Congress voted in September 2009 to cut off federal funding for ACORN -- the Association of Community Organizations for Reform Now - after evidence surfaced that employees of the community organization and activism group had fraudulently registered non-qualified voters in several states. ACORN-employed community counselors were also videotaped advising people posing as a pimp and a prostitute on how to get a mortgage loan to open a brothel.
On March 10, 2010, Federal Judge Nina Gershon agreed, finding that Congress had punished ACORN without proper judicial process. In her decision, Gershon wrote that Congress cannot "rely on the negative results of a congressional or executive report as a rationale to impose a broad, punitive funding ban on a specific, named organization."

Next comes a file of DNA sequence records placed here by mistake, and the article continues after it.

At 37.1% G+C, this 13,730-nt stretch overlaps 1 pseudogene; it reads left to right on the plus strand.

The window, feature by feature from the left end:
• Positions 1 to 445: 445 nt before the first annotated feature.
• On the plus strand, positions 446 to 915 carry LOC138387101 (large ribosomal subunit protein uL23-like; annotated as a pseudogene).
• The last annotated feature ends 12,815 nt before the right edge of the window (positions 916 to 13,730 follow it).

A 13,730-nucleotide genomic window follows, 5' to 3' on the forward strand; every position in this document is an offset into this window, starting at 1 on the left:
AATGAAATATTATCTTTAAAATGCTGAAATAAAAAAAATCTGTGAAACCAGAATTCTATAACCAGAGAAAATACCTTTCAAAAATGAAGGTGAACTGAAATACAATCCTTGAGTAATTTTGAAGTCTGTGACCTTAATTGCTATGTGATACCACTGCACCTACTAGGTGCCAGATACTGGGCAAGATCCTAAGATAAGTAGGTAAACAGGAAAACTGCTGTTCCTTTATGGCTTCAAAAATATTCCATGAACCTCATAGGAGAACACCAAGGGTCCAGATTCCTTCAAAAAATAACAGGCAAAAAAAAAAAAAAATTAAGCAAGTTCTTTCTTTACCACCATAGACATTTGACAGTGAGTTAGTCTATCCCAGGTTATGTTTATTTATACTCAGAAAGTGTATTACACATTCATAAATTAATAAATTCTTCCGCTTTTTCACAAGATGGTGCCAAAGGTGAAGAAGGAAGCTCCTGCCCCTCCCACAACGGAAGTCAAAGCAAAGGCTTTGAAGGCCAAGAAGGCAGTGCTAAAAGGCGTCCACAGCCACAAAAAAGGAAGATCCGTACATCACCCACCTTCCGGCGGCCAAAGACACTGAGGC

The 2nd Circuit Court of Appeals, however, overturned Judge Gershon's ruling, basically finding that getting federal funding is a privilege not a right.
"The withholding of funds may arguably constitute a punitive confiscation of property at some point, but the plaintiffs (ACORN) do not assert here that they have property rights to federal funds that have yet to be disbursed at the agency's discretion," wrote Judge Roger Miner in the Court of Appeals' decision.
According to a Government Accountability Office report, ACORN received approximately $40.4 million in grants from nine federal agencies during 2005 through 2009.